“From a retiree’s perspective, living on fixed income and being exposed to an inflationary environment, having some exposure to real assets could make sense,” he added. “That said, they’re very volatile assets. So, like everything else, it’s OK in moderation.”
Launched this past April, RAAX is still in its infancy, with only $14 million in total assets, but it’s not the only game in town. Competing ETFs in this alternatives ETF space include funds such as the SPDR SSgA Multi-Asset Real Return ETF (RLY), which also blends different assets to hedge against inflation, and has $143 million in assets. There’s also the 20-month-old QuantX Risk Managed Real Return ETF (QXRR), which also can go all into cash, and has $7.2 million in assets.
3 Key Takeaways
It goes without saying that this isn’t a comprehensive list of ETFs that could meet your retirement investing needs. There are more than 2,100 ETFs listed in the U.S. today, and a lot of them are big, liquid, well-run, tax efficient and cheap. You have choices aplenty.
If these tickers don’t do it for you, others might. But keep in mind three little nuggets as you evaluate your asset allocation.
Firstly, fees matter in security selection, especially during retirement. You can only spend your net-of-fee return, as Grogan says. Tony Watson, CIO of Detroit-based Portfolio Solutions, goes one step further, saying low-cost index funds and index ETFs are “always the right vehicle,” under any circumstance. “We don’t believe in active management or spending extra money in an attempt to gain alpha here.”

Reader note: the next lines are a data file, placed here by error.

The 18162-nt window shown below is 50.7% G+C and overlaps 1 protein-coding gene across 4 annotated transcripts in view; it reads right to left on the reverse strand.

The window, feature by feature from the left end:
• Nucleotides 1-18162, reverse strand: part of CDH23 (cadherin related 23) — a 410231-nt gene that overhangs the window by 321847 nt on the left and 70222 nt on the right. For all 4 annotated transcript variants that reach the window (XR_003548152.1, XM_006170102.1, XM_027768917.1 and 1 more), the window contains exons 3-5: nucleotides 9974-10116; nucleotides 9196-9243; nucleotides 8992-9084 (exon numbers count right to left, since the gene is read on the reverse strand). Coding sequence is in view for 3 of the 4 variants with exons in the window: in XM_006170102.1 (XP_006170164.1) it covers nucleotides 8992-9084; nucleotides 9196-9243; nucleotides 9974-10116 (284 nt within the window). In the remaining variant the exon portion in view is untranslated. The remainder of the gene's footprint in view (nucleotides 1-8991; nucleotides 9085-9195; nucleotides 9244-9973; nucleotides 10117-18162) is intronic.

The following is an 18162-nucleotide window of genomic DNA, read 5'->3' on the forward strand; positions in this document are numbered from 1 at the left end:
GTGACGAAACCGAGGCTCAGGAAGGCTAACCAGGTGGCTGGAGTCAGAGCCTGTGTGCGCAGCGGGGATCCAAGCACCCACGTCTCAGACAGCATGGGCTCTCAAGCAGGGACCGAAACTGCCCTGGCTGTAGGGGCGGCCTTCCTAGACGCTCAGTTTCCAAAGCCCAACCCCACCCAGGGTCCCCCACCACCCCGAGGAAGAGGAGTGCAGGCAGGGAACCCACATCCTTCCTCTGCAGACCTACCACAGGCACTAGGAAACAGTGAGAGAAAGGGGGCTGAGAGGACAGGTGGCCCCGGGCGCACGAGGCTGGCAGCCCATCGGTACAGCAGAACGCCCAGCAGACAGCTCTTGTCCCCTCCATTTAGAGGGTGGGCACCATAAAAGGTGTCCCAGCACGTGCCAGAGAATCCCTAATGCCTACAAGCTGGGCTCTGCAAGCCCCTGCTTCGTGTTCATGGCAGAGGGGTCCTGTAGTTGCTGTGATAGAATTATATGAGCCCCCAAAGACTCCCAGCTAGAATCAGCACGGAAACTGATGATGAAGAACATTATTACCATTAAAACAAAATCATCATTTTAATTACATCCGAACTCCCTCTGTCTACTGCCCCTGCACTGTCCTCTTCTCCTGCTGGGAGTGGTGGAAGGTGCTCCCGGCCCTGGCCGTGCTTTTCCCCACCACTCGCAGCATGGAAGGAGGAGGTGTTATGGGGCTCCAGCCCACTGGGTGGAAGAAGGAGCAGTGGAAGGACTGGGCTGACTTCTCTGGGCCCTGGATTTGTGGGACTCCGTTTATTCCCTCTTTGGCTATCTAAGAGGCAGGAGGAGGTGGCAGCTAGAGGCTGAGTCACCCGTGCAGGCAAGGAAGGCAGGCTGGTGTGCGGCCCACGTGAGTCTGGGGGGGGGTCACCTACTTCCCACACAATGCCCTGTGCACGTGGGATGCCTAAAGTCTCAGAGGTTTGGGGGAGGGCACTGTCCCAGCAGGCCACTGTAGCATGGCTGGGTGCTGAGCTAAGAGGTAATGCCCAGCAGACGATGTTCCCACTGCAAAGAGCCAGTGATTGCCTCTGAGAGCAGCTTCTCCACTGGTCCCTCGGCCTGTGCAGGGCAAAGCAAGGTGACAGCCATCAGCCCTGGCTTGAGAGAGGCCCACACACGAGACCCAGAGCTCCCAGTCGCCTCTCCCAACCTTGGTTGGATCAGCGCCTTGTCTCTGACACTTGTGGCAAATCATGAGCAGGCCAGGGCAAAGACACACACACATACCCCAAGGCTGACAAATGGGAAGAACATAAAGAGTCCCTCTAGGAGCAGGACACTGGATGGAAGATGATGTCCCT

Secondly, even the best ETF choice can’t overcome an ill-constructed spending plan. Accurately assessing your withdrawal rate is of paramount importance to the success of your asset allocation.
“Really put a lot of effort into coming up with that spending number, because far and away, the biggest driver of success of a financial plan is how much you’re spending relative to how much you’ve saved,” Grogan said. “There’s nothing we can do on the investment side or with the asset allocation that’s going to overcome an extremely high withdrawal rate. It’s the withdrawal rate that makes the most difference.”
Finally, remember we are all only humans, and retired or not, behavioral biases can eat your nest egg.
“The biggest risk facing retirees is behavioral biases,” Watson said. “They’ve worked their entire life for these nest eggs, and they’re very afraid of losing it. That heightens those behaviors that negatively influence all investors.
“When times are good, people think they can handle risk, but the real question is, if we have another 2008-2009, and equity values fall by 50%, are you going to be tempted to sell, and take equity risk off the table?” Watson said. “If the answer is yes, that’s a problem, because you’re going to have irreparable damage done to the portfolio. The key is having a really efficient diversified portfolio.”